The quintessential Burning Man photo.

The quintessential Burning Man photo.

AIR Yogalates

After Burning Man, I landed in Portland to attend a new aerial yoga teacher training with some beautiful, wise teachers and founders of AIR Yogalates. I knew it was going to be a challenge for me to attend such a training, especially after returning from Burning Man. The timing worked out perfectly (duh) and the training, though exhausting and at times, frustrating and emotional, has helped me see myself in new ways. I am grateful and excited to see how this training changes me and helps me grow.

That's me. Getting inverted.

That’s me. Getting inverted.

Settling in to Autumn

Just after I safely arrived in Portland, my van, Luna, blew the head gasket (which most likely actually happened just outside of the BRC gates during Exodus). It took a month for the shop in Portland to get her completely fixed up. Now, another month later, I have finally gotten her cleaned out from the summer and removed all of the playa dust. Thank goodness for safe passage and having enough resources to pull that off. We are now safe in Washington where Luna will take rest and shelter until next year, as will I. Next week I make my annual journey back to Texas for some family time, reunions with my Texas friends and other exciting new developments. More on that later.

As I look towards winter and the upcoming holiday season, I am anxious to document my experiences in a way that helps people understand what this kind of authentic life looks and feels like. Truth be told, this was a crazy hard and intense summer that I am not likely to endeavor to repeat anytime soon. I survived and I did enjoy it, but it was a lot of work too. As it goes, I love my life and I love the opportunities that following my passion brings me. Here’s to wrapping up the year in style!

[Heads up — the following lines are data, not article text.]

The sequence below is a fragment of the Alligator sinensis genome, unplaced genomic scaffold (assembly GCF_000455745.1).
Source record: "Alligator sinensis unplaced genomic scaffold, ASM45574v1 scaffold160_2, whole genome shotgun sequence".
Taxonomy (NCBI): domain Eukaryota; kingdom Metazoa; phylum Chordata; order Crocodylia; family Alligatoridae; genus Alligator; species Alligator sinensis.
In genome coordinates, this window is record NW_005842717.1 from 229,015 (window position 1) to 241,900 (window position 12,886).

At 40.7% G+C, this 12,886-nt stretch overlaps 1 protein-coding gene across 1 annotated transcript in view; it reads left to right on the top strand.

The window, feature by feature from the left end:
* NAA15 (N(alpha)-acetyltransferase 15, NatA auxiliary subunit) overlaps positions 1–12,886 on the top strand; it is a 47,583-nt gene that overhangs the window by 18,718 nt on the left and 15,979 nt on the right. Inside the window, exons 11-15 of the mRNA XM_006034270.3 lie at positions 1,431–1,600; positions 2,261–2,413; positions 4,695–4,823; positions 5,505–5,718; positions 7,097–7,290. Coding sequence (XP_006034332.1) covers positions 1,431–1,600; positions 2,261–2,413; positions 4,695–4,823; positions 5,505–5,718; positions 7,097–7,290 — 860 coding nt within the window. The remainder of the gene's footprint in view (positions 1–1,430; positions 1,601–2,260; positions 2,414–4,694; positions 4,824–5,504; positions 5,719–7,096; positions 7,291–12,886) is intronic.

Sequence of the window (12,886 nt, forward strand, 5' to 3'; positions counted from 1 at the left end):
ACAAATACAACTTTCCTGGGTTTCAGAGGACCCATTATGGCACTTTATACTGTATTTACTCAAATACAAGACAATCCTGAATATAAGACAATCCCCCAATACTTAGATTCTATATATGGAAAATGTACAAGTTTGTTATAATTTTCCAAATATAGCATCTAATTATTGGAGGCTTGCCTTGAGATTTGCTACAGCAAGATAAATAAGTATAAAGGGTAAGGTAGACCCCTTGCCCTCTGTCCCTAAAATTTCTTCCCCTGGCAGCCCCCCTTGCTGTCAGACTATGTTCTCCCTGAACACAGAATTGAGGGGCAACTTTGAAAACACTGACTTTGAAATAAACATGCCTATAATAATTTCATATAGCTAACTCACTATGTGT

Letters from my higher self


You are such a beautiful light to those around you. You are good enough–knowing you always have room to grow–right now, you are enough.

Take time to praise yourself and love yourself for all of the amazing things you have accomplished. Don’t get down on yourself when you fall short–we all do from time to time.

Remember your divinity and live your dharma. You have so much beauty and light to bring to the world while you are here. You live in abundance and divine timing.

I love you so much!


Mt. Shasta June 2013

Mt. Shasta June 2013


welcome to artlovemusicyoga

Hello fellow seekers, lovers, artists, yogis, friends and family. This is a brand-spankin’ new blog about the things I am most passionate about. I’ve been inspired to write one of these for a while and I am finally making it a priority in my life to start writing and sharing.

My inspiration for writing comes from you! Over the years, many of my friends and family have told me how they live vicariously through me. I do live a pretty interesting life. My sincerest wish in sharing my thoughts and experiences is to inspire, remind, laugh, open, and create a beautiful dialogue about the things I learn on my journey. Come here to find stories about art, love, music, yoga, peace, spirituality, health, food, travel, and positive personal transformation. Also, I am planning some amazing trips for this year and I want to document them here. I hope you will read my musings and feel warm, strong, creative and present.

I am embarking on another transformational adventure and I want you to come along for the ride. I don’t want to give too many spoilers so I’ll keep this short ‘n sweet for now. Just know that I intend to share myself authentically and humbly in the hopes that you’ll find some little spark that speaks to you. Maybe it will speak of taking risks or getting very honest with yourself. Maybe it will speak of setting goals and fulfilling dreams. I will always speak from my heart. So from my heart to yours, welcome!

"Did you ever grow anything in your garden of your mind?"  Mister Rogers Remixed

“Did you ever grow anything in your garden of your mind?”
Mister Rogers Remixed

Anna Amrita